Skip to main content

Saurabh Mehta

Saurabh Mehta“My research focuses on improving population health through early detection, diagnosis, and intervention—particularly for infectious diseases.”

International Faculty Fellow Saurabh Mehta, MD, is an associate professor of nutritional science in Cornell's College of Human Ecology. He is also a faculty fellow at Cornell's Atkinson Center for a Sustainable Future.

Mehta received his medical degree from the All-India Institute of Medical Sciences in New Delhi, India, and a doctor of science degree in epidemiology and nutrition from Harvard University. He conducted post-doctoral research in nutritional epidemiology at the Harvard School of Public Health. Dr. Mehta has more than 10 years of experience in working in resource-limited settings in the areas of infectious diseases, particularly HIV and tuberculosis; epidemiology; and nutrition. 

The Mehta research group broadly works in the areas of infectious diseases (particularly HIV, tuberculosis, and neglected tropical diseases) and maternal and child health. The group focuses on the role of micronutrients in modulation of the immune response, perinatal health, and application of novel diagnostics and analytic methodologies to advance clinical care in resource-limited settings in India, Sub-Saharan Africa, and Latin America.

Mehta's research highlights the potential role of vitamin D in slowing disease progression and disease severity for both HIV and tuberculosis. He published the first longitudinal studies demonstrating an association between vitamin D and HIV in sub-Saharan Africa. In recent work, he has shown how vitamin D status is tied to the risk of relapse in patients with tuberculosis. His research suggests that vitamin D supplements could serve as an inexpensive adjunct to conventional treatment of these diseases, including reducing HIV disease progression and risk of HIV-related morbidities for the first time.

His research interest also extends to examining sustainable means of modifying nutritional status, such as biofortification, to achieve higher concentrations of micronutrients in staple crops through non-GMO approaches. Mehta is the principal investigator of a randomized controlled trial of biofortified pearl millet, which is high in iron and zinc, to examine the effects of its consumption on growth and immune and cognitive function among 700 infants in India.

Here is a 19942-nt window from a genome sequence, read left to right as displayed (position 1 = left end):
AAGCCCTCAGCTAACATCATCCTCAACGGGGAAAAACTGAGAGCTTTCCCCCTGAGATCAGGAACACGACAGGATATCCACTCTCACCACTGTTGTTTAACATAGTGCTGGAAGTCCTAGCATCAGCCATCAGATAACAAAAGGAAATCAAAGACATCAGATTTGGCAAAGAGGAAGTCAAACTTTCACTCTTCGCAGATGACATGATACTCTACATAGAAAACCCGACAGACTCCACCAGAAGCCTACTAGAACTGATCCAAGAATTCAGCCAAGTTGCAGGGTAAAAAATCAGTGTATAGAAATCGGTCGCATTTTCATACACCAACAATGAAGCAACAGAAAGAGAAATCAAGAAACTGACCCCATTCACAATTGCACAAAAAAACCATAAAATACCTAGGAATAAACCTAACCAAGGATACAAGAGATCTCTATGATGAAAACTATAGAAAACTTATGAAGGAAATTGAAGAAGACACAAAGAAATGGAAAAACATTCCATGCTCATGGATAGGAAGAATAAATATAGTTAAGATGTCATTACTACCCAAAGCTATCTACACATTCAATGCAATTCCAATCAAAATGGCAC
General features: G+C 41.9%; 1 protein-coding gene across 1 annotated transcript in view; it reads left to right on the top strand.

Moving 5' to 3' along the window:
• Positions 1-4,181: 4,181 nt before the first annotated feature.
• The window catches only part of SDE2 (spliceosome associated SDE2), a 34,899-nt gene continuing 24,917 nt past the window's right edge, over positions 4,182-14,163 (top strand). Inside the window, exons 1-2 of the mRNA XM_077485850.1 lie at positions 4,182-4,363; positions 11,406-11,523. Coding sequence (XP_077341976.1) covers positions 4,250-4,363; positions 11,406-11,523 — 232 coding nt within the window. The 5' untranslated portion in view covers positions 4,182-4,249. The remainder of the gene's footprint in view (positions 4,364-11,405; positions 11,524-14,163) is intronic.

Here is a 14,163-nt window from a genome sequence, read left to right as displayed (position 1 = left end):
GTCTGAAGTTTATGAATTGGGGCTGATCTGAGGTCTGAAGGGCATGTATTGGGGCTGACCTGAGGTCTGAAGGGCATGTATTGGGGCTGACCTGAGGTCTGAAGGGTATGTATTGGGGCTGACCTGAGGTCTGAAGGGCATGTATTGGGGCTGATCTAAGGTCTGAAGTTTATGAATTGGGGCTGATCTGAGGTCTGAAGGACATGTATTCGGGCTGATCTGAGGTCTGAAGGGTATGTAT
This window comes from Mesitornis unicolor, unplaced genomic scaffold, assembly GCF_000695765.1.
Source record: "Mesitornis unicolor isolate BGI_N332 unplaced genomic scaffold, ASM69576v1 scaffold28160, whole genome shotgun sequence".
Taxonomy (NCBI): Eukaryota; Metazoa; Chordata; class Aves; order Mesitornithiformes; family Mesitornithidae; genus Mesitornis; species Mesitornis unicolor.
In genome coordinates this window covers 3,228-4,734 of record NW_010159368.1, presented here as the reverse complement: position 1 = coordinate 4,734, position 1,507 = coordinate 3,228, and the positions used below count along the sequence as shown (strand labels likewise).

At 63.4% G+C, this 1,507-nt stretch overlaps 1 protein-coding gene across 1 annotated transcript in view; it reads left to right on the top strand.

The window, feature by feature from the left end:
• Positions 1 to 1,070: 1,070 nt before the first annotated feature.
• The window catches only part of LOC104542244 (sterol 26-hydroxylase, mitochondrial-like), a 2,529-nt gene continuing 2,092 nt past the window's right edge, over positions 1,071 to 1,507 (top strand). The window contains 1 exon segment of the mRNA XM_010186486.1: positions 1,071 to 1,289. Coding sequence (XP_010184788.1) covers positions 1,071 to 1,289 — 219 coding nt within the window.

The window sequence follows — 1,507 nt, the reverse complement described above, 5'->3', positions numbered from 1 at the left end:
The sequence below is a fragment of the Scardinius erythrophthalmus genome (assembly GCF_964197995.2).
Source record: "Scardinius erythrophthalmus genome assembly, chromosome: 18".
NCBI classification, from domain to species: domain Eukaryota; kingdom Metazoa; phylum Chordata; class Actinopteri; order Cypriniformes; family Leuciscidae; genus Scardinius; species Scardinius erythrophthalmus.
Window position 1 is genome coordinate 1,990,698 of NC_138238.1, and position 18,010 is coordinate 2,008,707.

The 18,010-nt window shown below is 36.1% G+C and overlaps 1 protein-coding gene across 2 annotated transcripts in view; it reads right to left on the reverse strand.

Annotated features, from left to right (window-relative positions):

Along with David Erickson, Mehta is co-inventor of the NutriPhone, which can measure vitamin D status from a single drop of blood. The researchers are planning to build on the technology to detect other nutritional biomarkers such as vitamin A and iron. They also are applying the technology to develop the FeverPhone, with a $2.3 million grant from the National Institutes of Health, a device that will diagnose six febrile diseases in the field: dengue, malaria, chikungunya, typhoid fever, leptospirosis, and Chagas’ disease..

Such devices can massively improve health services in poorer settings. Most primary health care centers in developing countries don't have access to sophisticated laboratory setups and trained personnel, Mehta says. Equipping such health care centers with smartphone-based devices, which can be easily used and interpreted by a health worker, can immediately upgrade the quality of service and access for the thousands of individuals served by each center.

“Since joining Cornell, I have built strong interdisciplinary connections with faculty in engineering, agriculture and life sciences, veterinary medicine, and medicine,” says Mehta. “The International Faculty Fellowship has afforded me access to the faculty and staff who are instrumental to Cornell’s international operations, and my interactions with these individuals are the most enriching part of my fellowship experience.”

As part of his fellowship activities, Mehta has hosted a presentation on building a research program in India through the Einaudi Center’s South Asia Program, and a seminar on his current research activities. He also developed a workshop on the theme of how international research programs can benefit from and be strengthened by the multidisciplinary approaches that are a natural asset of Cornell.

“We live in an increasingly connected and globalized world. Today’s careers, regardless of discipline, can be anywhere,” Mehta says. “A meaningful international experience as part of a Cornell education gives our students invaluable knowledge. The need to connect with other people, regardless of their backgrounds, understand them, work with them, and create meaningful partnerships are invaluable lessons learned through international experiences—lessons which often cannot be replicated by domestic assignments.”